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Ukrainian soldiers destroy crucial Russian Leer-2 and Tirade electronic warfare systems

According to a video published by the Command of the Special Operations Forces of the Armed Forces of Ukraine on July 25, 2023, Ukrainian Special Operations Forces (SSO) tracked 9 enemy targets, including two crucial Russian electronic warfare systems, one Tirade jamming system, and one Leer-2 mobile electronic warfare system.
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Ukrainian soldiers destroy crucial Russian Leer-2 and Tirade electronic warfare systems (Picture sources: Ukraine Command of the Special Operations Forces, Russian MoD and brokly990/Twitter)

According to information provided by the SSO's press service, this accomplishment was facilitated through aerial reconnaissance conducted by one of the unit's specialized teams. After gathering intelligence on the enemy's positions, SSO operatives guided and adjusted the fire from the Ukrainian Defense Forces, resulting in precise strikes on the identified targets. SSO operatives acknowledged the cooperation with reconnaissance units and FPV-drone operators. The combined forces executed their missions effectively, targeting Russian assets and also disabling their surveillance equipment.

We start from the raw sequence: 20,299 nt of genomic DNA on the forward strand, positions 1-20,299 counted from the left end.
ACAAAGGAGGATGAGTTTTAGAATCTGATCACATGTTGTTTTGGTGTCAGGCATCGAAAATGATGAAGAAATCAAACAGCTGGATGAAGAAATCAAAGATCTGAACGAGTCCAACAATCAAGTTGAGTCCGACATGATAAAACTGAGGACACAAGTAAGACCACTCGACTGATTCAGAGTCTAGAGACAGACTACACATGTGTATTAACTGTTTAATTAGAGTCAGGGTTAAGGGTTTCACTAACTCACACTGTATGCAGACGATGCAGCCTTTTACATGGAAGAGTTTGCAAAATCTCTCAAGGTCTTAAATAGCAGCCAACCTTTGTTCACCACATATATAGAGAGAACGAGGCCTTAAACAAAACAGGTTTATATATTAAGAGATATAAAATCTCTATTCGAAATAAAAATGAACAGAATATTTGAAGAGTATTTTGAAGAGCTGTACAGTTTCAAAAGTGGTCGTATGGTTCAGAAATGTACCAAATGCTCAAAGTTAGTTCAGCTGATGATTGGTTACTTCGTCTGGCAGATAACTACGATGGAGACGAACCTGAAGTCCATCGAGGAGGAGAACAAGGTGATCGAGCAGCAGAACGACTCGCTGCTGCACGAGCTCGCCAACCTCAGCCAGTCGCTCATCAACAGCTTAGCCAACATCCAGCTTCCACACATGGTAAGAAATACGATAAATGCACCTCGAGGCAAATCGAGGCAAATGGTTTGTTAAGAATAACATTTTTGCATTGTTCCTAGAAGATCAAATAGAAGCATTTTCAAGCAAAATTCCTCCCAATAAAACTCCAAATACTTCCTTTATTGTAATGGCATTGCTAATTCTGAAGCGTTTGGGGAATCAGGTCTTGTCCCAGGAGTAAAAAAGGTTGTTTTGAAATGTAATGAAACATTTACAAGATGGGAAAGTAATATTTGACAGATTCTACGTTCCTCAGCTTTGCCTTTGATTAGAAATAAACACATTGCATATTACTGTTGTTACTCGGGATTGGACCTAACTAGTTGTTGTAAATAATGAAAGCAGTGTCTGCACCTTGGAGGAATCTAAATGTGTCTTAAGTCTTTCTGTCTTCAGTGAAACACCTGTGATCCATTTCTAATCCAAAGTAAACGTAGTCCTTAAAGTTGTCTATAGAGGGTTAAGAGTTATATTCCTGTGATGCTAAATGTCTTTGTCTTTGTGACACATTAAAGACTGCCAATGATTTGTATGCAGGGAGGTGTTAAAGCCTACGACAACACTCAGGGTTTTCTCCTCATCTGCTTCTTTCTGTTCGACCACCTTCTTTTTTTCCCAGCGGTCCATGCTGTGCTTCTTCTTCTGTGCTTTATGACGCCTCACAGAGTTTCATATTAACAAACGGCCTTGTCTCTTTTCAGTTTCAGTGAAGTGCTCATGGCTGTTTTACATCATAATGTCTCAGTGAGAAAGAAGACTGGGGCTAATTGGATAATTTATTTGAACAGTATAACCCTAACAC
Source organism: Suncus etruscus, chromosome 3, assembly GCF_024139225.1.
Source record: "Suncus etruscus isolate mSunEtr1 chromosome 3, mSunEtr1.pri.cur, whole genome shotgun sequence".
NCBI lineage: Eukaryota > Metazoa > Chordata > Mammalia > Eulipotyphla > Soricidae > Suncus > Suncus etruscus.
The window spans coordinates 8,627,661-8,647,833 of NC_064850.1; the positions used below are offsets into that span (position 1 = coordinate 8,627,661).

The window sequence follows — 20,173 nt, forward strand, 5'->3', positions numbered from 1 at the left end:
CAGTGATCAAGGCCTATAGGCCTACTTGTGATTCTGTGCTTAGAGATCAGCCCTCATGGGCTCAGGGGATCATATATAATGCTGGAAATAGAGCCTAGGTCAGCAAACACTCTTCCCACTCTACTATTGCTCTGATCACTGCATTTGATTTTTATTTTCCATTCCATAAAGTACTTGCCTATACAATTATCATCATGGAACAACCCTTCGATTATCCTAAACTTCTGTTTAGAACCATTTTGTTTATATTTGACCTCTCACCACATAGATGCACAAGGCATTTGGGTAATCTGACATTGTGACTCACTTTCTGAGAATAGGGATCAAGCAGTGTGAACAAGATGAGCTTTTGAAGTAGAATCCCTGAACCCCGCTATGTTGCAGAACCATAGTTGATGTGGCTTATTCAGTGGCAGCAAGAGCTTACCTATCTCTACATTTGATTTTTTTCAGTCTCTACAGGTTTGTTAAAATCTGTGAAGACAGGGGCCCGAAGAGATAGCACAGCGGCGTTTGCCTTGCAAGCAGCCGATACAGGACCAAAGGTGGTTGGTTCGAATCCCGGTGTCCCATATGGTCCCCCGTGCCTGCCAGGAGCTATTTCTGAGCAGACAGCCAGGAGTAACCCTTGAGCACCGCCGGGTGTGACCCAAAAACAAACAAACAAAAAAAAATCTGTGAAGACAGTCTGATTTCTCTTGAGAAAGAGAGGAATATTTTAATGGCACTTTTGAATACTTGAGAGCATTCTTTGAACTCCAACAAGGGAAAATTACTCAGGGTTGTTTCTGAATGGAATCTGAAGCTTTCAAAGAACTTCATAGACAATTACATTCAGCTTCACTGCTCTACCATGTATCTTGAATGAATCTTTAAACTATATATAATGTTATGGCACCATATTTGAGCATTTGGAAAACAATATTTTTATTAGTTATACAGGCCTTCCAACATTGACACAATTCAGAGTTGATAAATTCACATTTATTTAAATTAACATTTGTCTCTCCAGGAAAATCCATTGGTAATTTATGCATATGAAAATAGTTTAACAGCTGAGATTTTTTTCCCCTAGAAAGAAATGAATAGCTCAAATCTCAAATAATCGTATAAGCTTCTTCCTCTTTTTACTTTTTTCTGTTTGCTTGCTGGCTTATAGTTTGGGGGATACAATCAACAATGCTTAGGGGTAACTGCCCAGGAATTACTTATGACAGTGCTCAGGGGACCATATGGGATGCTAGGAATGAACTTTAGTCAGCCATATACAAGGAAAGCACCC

The destruction included the two electronic warfare systems, which are known to have a significant role in the Russian Forces' radio-electronic warfare capabilities, as well as artillery emplacements and armored vehicles.

Electronic warfare (EW) is a crucial aspect of modern conflicts, including the ongoing Ukrainian war. It centers around exploiting the electromagnetic spectrum to gain an advantage over adversaries by disrupting their communications, command and control systems, and intelligence-gathering capabilities. Within the context of the war, electronic warfare carries several significant implications.